Does anyone on the board follow GAA, for those who dont know of it,
|At first glance Gaelic Football resembles a combination of soccer and rugby, and is similar to Australian rules football. Players advance the ball up the field with a combination of carrying, soloing (dropping and then toe-kicking the ball upward into the hands), kicking, and hand-passing to their team-mates. Points are scored by striking the ball either above or below the horizontal bar of the "H"-shaped goalposts.
Fans enjoy the high speed with which the ball is moved and frequent scoring, the many different ways to deliver the ball, and the unpredictable nature of the game.
Its one of my favourite sports
I used to play Hurling but not anymore. I never like playing football but I love watching hurling and a bit of football, especially in that great stadium Croke Park. The atmosphere is great. I like hurling alot more then football because it is much more skilled game. I am from Co.Limerick myself.
Click here to view a football match.
Click here to view a hurling match which is on in Croke Park.
Here is Croke Park:(Irelands biggest Stadium)
Heres on of my favourite pics of croke park mate, its simply brilliant
for anyone thats interested heres a bit of information about it!
by the way the history into it is very very interesting I assure you!
Croke Park (Irish: Páirc an Chrócaigh) in Dublin, Ireland is the largest sports stadium in Ireland and the principal stadium and headquarters of the Gaelic Athletic Association (GAA), Ireland's biggest sporting organisation. Since 1884 the site has been used exclusively by the GAA to host gaelic games, most notably the annual finals of the All-Ireland gaelic football championship and hurling championship. Music concerts by major international acts have also been held in "Croker," as it is often called. In 2007 the stadium will also host the Irish national rugby union and soccer teams. Following a redevelopment program started in the 1990s, Croke Park has a capacity of 82,500, making it the fourth largest stadium in Europe, and the largest owned by an amateur organisation.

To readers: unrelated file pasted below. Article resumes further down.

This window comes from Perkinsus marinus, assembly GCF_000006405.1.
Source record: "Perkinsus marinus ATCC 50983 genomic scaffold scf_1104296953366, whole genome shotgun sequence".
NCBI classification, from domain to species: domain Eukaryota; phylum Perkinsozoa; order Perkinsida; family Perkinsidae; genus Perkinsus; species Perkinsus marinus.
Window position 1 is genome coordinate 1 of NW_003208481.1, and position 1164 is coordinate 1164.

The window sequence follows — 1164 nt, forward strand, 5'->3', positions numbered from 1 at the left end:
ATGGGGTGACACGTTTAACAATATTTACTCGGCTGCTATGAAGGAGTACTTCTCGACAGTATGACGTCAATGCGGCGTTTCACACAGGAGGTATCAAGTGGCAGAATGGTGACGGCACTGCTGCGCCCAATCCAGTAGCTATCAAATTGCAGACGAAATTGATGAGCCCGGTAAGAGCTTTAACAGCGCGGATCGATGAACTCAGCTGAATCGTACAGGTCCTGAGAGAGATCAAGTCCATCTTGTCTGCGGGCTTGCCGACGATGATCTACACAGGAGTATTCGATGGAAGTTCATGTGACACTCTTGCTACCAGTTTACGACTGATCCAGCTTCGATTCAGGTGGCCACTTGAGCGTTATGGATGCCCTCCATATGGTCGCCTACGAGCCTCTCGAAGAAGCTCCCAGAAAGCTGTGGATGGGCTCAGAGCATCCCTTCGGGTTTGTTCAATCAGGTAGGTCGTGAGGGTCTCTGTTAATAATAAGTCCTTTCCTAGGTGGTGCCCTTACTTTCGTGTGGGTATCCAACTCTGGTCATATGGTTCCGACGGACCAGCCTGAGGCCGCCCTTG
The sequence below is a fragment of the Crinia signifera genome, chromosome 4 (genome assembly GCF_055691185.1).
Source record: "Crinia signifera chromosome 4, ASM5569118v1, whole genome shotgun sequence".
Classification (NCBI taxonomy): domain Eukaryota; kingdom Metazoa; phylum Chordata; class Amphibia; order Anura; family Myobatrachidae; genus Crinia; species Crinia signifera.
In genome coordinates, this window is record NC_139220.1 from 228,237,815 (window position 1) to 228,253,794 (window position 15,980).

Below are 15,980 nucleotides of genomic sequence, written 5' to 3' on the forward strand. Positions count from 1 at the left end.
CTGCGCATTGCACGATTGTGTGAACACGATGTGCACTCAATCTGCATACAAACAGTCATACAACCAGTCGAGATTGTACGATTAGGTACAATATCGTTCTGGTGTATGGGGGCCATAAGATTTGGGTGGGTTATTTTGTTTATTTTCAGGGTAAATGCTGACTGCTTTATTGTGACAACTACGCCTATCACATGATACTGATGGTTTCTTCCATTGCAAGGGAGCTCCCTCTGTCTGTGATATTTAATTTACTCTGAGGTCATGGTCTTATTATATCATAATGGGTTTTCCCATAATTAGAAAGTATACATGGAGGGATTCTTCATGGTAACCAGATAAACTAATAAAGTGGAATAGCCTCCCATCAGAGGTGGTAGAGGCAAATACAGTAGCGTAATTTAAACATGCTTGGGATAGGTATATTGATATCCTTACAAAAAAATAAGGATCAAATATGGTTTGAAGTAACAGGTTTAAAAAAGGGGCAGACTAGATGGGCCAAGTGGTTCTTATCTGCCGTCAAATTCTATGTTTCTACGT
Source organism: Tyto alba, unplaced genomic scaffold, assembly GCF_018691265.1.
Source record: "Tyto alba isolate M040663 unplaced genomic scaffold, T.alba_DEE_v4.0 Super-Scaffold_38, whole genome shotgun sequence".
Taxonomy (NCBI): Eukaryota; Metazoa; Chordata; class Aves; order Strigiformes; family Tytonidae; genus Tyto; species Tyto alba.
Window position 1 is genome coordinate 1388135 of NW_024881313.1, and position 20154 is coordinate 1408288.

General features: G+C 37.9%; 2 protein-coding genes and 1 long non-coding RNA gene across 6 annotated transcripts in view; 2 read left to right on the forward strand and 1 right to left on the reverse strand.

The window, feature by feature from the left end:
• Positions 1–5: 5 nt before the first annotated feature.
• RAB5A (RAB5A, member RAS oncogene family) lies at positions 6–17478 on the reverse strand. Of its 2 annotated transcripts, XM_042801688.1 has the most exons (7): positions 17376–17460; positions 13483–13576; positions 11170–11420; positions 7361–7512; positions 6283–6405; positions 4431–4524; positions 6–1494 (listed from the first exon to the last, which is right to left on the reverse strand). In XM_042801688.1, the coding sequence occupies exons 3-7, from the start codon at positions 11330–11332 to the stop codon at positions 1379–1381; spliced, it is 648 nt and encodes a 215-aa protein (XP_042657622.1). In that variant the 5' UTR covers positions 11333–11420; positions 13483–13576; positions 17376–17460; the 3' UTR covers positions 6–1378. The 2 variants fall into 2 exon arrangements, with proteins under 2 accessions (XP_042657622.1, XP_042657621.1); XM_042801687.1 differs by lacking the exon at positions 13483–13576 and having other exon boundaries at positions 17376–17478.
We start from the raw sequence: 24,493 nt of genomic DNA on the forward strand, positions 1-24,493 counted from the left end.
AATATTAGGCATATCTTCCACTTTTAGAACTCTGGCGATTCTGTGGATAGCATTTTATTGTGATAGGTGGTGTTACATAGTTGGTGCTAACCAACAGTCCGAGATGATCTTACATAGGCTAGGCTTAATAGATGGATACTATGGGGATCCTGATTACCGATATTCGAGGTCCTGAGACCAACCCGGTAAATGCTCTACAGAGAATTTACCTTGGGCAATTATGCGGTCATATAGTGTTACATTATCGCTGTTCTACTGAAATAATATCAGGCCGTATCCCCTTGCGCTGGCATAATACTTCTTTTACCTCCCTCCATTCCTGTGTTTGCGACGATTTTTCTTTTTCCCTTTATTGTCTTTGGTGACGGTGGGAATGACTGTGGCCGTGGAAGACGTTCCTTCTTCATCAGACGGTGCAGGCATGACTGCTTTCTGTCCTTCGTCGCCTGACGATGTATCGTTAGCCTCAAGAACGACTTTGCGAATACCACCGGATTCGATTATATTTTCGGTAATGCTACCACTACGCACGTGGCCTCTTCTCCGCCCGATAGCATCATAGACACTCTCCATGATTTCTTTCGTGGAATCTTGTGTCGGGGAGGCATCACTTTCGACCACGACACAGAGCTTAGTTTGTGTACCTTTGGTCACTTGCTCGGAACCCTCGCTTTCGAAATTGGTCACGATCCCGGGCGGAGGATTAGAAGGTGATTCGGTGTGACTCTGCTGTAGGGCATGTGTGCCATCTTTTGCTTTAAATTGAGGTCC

The area now known as Croke Park was originally an Athletics Course known variously as the City and Suburban Racecourse and 'Jones Road' Sportsground. It was originally owned by Maurice Butterly From the foundation of the association in 1884 this sportsground was used by the organisation regularly for Gaelic Games and Athletics. In 1896 both All-Irelands were played in the ground signifying the growing importance of the suburban plot for the ever expanding GAA. Recognising the potential of the Jones Road sportsground a journalist and GAA member, Frank Dineen, borrowed much of the £3,250 asking price and bought the ground personally in 1908. Only in 1913 did the GAA come into exclusive ownership of the plot when they purchased it from Dineen for £3,500. Once bought, the ground became known as Croke Park in honour of Archbishop Thomas Croke, one of the GAA's first patrons.
In 1913 Croke Park had two stands on what is now known as the Hogan stand side and grassy banks all round. In 1917 the rubble from the Easter Rising in 1916 was used to construct a grassy hill on the railway end of Croke Park to afford patrons a better view of the pitch which by now hosted all major football and hurling matches. Immortalised as Hill 16 it is perhaps one of the most famous terraces in the world.
On November 21, 1920 Croke Park was the scene of a massacre by the Auxiliary Division. British police auxiliaries entered the ground, shooting indiscriminately into the crowd killing 13 during a Dublin-Tipperary football match. The dead included 12 spectators and one player, Michael Hogan. The latter, Tipperary's captain, gave his name posthumously to the Hogan stand built four years later in 1924. These shootings, on the day which became known as Bloody Sunday, were a reprisal for the assassination of 12 or 13 British Intelligence officers, known as the Cairo Gang, by Michael Collins' squad earlier that day.
A fully refurbished Croke Park, as seen during the All-Ireland Football Final in 2004.In the 1920s the GAA. set out to create a high capacity stadium at Croke Park. Following the Hogan Stand, the Cusack Stand, named after Michael Cusack from Clare (who founded the GAA and served as its first secretary), was built in 1927. 1936 saw the first double-deck Cusack Stand open with 5,000 seats, and concrete terracing being constructed on Hill 16. In 1952 the Nally Stand was built in memorial of Paddy Nally, another of the GAA founders. Seven years later, to celebrate the 75th anniversary of the GAA, the first cantilevered 'New Hogan Stand' was opened.
The highest attendance ever recorded at an All-Ireland Senior Football Final was 90,556 at the 1961 Offaly v Down final. Following the introduction of seating to the Cusack stand in 1966, the largest crowd recorded since has been reduced to 82,516.